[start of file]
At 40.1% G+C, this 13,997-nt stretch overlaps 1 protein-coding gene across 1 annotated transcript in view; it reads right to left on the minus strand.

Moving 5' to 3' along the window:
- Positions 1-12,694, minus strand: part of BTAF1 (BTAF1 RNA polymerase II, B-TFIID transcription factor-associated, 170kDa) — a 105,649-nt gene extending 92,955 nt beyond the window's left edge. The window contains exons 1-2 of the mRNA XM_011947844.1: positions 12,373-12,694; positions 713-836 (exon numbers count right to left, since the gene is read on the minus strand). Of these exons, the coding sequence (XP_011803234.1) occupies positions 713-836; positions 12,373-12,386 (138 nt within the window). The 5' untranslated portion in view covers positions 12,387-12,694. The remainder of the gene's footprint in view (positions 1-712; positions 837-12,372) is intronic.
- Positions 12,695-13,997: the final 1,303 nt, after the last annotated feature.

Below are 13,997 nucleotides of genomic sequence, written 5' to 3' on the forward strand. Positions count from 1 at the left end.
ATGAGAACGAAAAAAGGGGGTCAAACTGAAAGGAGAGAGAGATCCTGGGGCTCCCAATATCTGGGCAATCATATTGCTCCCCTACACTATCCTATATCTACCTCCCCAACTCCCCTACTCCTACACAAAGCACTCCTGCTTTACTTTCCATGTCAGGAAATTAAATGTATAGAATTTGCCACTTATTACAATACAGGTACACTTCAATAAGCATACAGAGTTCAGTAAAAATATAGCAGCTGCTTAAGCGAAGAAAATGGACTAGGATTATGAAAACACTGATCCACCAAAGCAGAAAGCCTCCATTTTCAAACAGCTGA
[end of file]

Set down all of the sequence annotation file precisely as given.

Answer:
At 40.1% G+C, this 13,997-nt stretch overlaps 1 protein-coding gene across 1 annotated transcript in view; it reads right to left on the minus strand.

Moving 5' to 3' along the window:
- Positions 1-12,694, minus strand: part of BTAF1 (BTAF1 RNA polymerase II, B-TFIID transcription factor-associated, 170kDa) — a 105,649-nt gene extending 92,955 nt beyond the window's left edge. The window contains exons 1-2 of the mRNA XM_011947844.1: positions 12,373-12,694; positions 713-836 (exon numbers count right to left, since the gene is read on the minus strand). Of these exons, the coding sequence (XP_011803234.1) occupies positions 713-836; positions 12,373-12,386 (138 nt within the window). The 5' untranslated portion in view covers positions 12,387-12,694. The remainder of the gene's footprint in view (positions 1-712; positions 837-12,372) is intronic.
- Positions 12,695-13,997: the final 1,303 nt, after the last annotated feature.

Below are 13,997 nucleotides of genomic sequence, written 5' to 3' on the forward strand. Positions count from 1 at the left end.
ATGAGAACGAAAAAAGGGGGTCAAACTGAAAGGAGAGAGAGATCCTGGGGCTCCCAATATCTGGGCAATCATATTGCTCCCCTACACTATCCTATATCTACCTCCCCAACTCCCCTACTCCTACACAAAGCACTCCTGCTTTACTTTCCATGTCAGGAAATTAAATGTATAGAATTTGCCACTTATTACAATACAGGTACACTTCAATAAGCATACAGAGTTCAGTAAAAATATAGCAGCTGCTTAAGCGAAGAAAATGGACTAGGATTATGAAAACACTGATCCACCAAAGCAGAAAGCCTCCATTTTCAAACAGCTGA